Rhode Island’s Department of Labor and Training estimates there will be 265 jobs for personal financial advisors becoming available in the state between the years 2008 and 2018. A projected 302 jobs for securities, commodities, and financial services sales agents will open up, as will an estimated 328 positions for insurance sales agents who deal in life insurance and annuity products. As Rhode Island’s finance and insurance industry is expecting total growth of 6.9 percent during this ten-year period, it is expected that demand for the services these professionals provide will remain high.
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Data provided by the US Bureau of Economic Analysis in 2010 showed that at $42,095, Rhode Island’s average per capita personal income ranked 15th among all the states. In 2010 Phoenix Marketing International reported that there were 20,873 millionaire households in Rhode Island, ranking the state 14th in the nation in terms of the number of households with a net worth of one million dollars or more. Financial advisors in Rhode Island work with the middle-class to help them prepare for retirement, as well as with high net worth individuals and families in need of investment advisory services as part of their overall wealth management solution.
Statistics gathered by the US Census Bureau in 2009 showed that about 14.3 percent of Rhode Island’s residents were over age 65. Population projections compiled by the US Social Security Administration indicate that by 2015, 15 percent of Rhode Island’s population will be over age 65, and by 2030, this segment of residents will comprise 21 percent of the state’s total population. This figure is higher than the national average and represents a great potential audience for financial planners who provide retirement and estate planning services.
Financial planners who help Rhode Island families prepare savings plans designed to fund their children’s college education will see no shortage of opportunity in the coming years. Figures provided by the higher education advocacy group, the Lumina Foundation for Education, show a large percentage of adults in Rhode Island, 41.1 percent, have at least a two-year college degree. By 2025, if attainment rates hold at their current levels, a full 50 percent of Rhode Island’s adults will have a college degree.
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How to Obtain an Investment Adviser License in Rhode Island
The Rhode Island Department of Business Regulation: Division of Banking & Securities Regulation oversees the registering and licensing process for investment adviser (IA) firms and investment adviser representatives (IAR) who work with residents of the state and manage client assets that total less than $100 million. Both state and federal level IAs and their representatives are registered through the Financial Industry Regulatory Authority’s (FINRA’s) IARD (Investment Advisor Registration Depository).
Examinations that must be passed in order to qualify for licensure include the Uniform Investment Adviser Law Examination (Series 65) by itself, or the General Securities Representative Examination (Series 7) along with the Uniform Combined State Law examination (Series 66) or the Uniform Securities Agent State Law Examination (Series 63).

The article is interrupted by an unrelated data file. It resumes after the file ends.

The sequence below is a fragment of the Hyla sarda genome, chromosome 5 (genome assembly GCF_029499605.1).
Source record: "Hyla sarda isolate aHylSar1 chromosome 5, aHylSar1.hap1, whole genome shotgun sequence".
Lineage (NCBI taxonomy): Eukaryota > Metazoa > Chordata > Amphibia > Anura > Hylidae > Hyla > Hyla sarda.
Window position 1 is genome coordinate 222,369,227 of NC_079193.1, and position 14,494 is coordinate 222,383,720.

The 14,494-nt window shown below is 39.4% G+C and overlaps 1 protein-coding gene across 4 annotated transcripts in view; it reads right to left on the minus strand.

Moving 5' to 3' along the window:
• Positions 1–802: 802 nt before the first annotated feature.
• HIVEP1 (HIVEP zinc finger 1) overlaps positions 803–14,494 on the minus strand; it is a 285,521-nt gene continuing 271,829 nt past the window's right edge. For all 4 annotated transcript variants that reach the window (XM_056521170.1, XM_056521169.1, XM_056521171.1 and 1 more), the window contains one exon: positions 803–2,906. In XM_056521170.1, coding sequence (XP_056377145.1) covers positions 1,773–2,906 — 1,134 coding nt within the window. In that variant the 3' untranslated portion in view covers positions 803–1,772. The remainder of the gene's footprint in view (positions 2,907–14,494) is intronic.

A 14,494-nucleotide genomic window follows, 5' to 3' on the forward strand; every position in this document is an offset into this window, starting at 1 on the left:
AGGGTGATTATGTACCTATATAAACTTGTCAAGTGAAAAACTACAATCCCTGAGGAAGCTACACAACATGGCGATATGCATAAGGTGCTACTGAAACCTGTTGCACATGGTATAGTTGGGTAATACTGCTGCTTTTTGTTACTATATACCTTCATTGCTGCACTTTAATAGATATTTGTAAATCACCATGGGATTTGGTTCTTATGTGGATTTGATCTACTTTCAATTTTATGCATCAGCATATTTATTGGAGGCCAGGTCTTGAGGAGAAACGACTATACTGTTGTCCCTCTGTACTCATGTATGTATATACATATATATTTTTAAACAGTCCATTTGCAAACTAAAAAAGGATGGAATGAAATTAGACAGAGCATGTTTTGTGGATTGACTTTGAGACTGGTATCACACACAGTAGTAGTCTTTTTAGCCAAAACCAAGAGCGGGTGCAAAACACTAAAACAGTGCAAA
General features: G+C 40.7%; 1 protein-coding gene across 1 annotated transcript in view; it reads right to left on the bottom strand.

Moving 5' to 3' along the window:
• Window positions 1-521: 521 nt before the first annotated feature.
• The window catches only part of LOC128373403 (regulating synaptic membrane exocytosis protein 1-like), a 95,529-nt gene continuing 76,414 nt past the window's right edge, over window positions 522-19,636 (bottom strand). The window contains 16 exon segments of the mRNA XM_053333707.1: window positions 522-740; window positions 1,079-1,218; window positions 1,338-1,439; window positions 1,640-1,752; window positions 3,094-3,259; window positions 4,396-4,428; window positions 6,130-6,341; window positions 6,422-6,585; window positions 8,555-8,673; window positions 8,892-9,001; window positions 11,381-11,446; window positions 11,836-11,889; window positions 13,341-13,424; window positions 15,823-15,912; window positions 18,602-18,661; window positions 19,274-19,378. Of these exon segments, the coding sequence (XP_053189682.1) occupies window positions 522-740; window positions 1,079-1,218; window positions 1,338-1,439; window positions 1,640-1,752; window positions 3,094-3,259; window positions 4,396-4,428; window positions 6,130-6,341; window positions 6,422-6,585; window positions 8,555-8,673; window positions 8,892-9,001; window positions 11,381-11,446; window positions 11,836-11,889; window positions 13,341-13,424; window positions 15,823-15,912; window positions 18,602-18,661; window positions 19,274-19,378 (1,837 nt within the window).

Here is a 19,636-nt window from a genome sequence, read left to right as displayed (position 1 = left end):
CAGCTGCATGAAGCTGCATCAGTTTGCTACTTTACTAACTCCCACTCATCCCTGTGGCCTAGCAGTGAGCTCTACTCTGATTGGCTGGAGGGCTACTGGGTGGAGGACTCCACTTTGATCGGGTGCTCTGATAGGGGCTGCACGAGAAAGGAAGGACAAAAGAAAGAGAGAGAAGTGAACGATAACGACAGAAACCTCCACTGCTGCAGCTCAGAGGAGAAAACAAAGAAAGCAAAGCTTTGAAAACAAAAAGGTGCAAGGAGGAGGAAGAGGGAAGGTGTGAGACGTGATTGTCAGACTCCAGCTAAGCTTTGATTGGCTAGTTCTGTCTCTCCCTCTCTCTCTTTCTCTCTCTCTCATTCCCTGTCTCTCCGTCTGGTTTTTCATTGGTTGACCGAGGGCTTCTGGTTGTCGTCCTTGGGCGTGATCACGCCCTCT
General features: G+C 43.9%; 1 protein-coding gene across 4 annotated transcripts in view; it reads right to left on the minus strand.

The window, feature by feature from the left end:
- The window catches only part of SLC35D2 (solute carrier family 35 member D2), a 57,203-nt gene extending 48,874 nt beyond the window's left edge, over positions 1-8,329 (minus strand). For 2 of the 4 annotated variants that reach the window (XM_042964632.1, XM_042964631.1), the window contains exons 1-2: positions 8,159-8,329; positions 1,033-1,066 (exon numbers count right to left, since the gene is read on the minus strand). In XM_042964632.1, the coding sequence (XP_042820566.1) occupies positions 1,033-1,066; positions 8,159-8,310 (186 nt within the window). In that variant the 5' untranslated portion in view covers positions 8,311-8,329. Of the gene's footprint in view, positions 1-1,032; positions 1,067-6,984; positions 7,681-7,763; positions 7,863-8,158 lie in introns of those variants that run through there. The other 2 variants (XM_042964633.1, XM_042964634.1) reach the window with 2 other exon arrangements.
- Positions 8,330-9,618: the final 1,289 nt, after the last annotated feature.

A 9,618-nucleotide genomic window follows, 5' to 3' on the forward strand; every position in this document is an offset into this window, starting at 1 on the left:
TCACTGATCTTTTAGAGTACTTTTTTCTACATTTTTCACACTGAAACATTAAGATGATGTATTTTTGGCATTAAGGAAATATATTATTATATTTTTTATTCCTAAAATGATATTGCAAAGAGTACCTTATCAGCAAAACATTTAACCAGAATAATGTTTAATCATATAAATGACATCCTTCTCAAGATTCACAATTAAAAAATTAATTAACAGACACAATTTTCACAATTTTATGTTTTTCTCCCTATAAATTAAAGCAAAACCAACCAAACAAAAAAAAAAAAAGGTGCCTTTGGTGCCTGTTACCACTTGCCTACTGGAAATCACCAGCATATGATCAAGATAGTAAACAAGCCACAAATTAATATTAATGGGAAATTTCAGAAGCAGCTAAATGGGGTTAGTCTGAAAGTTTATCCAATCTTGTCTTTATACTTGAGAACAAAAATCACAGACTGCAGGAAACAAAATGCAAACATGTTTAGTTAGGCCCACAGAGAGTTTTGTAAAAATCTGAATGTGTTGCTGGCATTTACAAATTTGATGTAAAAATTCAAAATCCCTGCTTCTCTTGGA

Some of the world’s most recognized investment adviser firms have offices in Rhode Island: Sovereign Bank in Cranston; Edward Jones in Providence; Fidelity in Smithfield; Merrill Lynch & Co., Inc. in Providence; Strategic Point Investment Advisors in Providence and East Greenwich; Bentley Wealth Advisors, LLC in Warwick; and Pyramis Global Advisors, LLC in Smithfield.
How to Obtain a Stockbroker License in Rhode Island
Stockbrokers who solicit clients in the state are licensed by the Rhode Island Department of Business Regulation: Banking & Securities Regulation Division and registered through the FINRA Central Registration Depository (CRD).
Examinations that must be passed include the Series 63 or the Series 66 examinations, and either the Series 2 or the Series 7 exam, or each individual exam administered by FINRA or another self regulatory organization (SRO) that relates to the stockbroker’s proposed activities.
The North American Securities Administrators Association (NASAA) and FINRA expect all securities representatives to fulfill continuing education (CE) mandates. After two years of registered service, agents must take the Regulatory Element of CE. This must be taken every three years subsequently to keep up to date on the industry’s regulation changes. The Firm Element of CE must be provided by the employing broker-dealer firm, and consists of in-house training designed to keep representatives current on changes related to risk factors associated with investments, regulatory requirements, and sales.
How to Obtain a License to Sell Life Insurance and Fixed Annuities in Rhode Island
The Rhode Island Department of Business Regulation: Insurance Regulation Division licenses life insurance producers in the state who also offer fixed annuities. Applicants must complete a 20 hour pre-licensing course approved by the Insurance Division and structured in either online, self-study, or classroom-based format. The producer licensing examination must then be taken through Pearson VUE.
Continuing education requirements in Rhode Island include 24 hours every two years, with at least three of those hours being in ethics courses.
Licensed life insurance producers in Rhode Island may seek FINRA registration if they wish to offer variable life and variable annuity products. This requires passing of the Series 6 or Series 7 examinations. Continuing education requirements of FINRA and of the Insurance Regulation Division apply to these dually registered producers.